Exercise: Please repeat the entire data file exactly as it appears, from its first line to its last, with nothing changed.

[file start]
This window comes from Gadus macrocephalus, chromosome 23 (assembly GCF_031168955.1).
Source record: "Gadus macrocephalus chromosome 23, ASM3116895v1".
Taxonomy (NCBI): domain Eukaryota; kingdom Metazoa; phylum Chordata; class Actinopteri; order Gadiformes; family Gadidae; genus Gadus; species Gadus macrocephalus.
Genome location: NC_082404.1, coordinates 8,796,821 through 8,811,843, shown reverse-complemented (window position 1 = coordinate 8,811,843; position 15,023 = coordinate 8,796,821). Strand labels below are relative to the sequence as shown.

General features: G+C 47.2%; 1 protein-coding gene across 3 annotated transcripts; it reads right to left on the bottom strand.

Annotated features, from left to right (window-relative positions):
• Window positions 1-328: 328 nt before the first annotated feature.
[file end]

This window comes from Gadus macrocephalus, chromosome 23 (assembly GCF_031168955.1).
Source record: "Gadus macrocephalus chromosome 23, ASM3116895v1".
Taxonomy (NCBI): domain Eukaryota; kingdom Metazoa; phylum Chordata; class Actinopteri; order Gadiformes; family Gadidae; genus Gadus; species Gadus macrocephalus.
Genome location: NC_082404.1, coordinates 8,796,821 through 8,811,843, shown reverse-complemented (window position 1 = coordinate 8,811,843; position 15,023 = coordinate 8,796,821). Strand labels below are relative to the sequence as shown.

General features: G+C 47.2%; 1 protein-coding gene across 3 annotated transcripts; it reads right to left on the bottom strand.

Annotated features, from left to right (window-relative positions):
• Window positions 1-328: 328 nt before the first annotated feature.